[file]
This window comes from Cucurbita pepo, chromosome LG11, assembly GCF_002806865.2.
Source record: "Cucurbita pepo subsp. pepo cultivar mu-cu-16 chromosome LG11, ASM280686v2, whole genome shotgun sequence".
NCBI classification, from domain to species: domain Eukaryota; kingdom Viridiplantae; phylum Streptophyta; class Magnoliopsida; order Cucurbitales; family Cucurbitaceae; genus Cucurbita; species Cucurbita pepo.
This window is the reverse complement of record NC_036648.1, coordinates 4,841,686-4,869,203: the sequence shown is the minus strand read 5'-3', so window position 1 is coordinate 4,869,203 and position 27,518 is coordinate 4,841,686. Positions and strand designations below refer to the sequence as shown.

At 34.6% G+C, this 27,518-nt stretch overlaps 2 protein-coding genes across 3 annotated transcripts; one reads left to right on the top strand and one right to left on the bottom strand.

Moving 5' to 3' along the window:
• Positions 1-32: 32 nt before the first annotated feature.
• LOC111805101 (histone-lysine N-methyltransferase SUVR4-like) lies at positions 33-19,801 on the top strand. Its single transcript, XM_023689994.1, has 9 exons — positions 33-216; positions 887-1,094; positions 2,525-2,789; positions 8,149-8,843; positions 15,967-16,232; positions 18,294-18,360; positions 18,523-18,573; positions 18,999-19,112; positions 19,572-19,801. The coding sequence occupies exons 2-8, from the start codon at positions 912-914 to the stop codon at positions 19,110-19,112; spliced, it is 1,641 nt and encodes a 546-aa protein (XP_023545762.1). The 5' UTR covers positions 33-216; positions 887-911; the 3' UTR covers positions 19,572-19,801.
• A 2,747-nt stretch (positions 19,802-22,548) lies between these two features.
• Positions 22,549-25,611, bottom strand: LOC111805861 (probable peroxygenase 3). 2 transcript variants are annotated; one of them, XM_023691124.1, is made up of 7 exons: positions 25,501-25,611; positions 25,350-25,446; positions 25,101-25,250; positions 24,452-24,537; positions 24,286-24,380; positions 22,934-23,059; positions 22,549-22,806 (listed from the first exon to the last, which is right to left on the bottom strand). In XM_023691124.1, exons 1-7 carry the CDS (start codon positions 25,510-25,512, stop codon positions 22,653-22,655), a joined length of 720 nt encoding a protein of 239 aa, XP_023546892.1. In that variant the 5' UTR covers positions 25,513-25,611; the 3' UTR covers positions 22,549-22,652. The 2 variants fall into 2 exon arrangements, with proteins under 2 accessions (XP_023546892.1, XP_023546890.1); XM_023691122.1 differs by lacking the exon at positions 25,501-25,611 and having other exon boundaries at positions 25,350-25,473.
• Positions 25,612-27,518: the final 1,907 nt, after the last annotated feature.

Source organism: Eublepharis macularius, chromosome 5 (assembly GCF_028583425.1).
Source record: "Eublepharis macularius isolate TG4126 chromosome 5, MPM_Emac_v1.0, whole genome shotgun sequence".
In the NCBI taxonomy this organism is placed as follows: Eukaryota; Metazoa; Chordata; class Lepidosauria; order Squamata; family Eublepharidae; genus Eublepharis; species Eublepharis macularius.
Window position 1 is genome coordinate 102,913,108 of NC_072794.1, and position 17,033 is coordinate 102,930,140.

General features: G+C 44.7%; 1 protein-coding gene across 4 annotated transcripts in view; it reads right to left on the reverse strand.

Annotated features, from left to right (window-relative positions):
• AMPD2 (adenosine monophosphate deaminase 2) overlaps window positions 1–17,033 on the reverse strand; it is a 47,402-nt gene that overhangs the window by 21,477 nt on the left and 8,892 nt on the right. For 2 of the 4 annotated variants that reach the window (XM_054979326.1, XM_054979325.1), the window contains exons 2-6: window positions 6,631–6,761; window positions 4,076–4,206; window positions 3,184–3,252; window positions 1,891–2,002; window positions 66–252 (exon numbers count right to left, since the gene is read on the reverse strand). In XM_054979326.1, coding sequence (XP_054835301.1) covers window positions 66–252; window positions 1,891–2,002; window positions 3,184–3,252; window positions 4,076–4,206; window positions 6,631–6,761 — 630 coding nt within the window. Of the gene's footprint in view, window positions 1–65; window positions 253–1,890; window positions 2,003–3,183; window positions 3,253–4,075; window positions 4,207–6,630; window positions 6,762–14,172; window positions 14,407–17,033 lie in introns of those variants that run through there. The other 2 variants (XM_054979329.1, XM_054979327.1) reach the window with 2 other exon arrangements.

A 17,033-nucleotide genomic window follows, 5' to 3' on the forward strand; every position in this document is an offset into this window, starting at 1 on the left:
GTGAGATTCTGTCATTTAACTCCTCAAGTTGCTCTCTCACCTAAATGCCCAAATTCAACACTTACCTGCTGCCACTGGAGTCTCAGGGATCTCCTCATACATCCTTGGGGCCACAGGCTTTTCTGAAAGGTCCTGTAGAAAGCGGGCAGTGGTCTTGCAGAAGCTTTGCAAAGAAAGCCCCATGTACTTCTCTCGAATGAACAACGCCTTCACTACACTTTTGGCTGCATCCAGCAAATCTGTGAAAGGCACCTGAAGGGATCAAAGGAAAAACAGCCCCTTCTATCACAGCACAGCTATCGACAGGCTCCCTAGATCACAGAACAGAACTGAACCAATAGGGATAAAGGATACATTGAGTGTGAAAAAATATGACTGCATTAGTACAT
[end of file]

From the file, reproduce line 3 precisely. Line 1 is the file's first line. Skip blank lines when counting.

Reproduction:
NCBI classification, from domain to species: domain Eukaryota; kingdom Viridiplantae; phylum Streptophyta; class Magnoliopsida; order Cucurbitales; family Cucurbitaceae; genus Cucurbita; species Cucurbita pepo.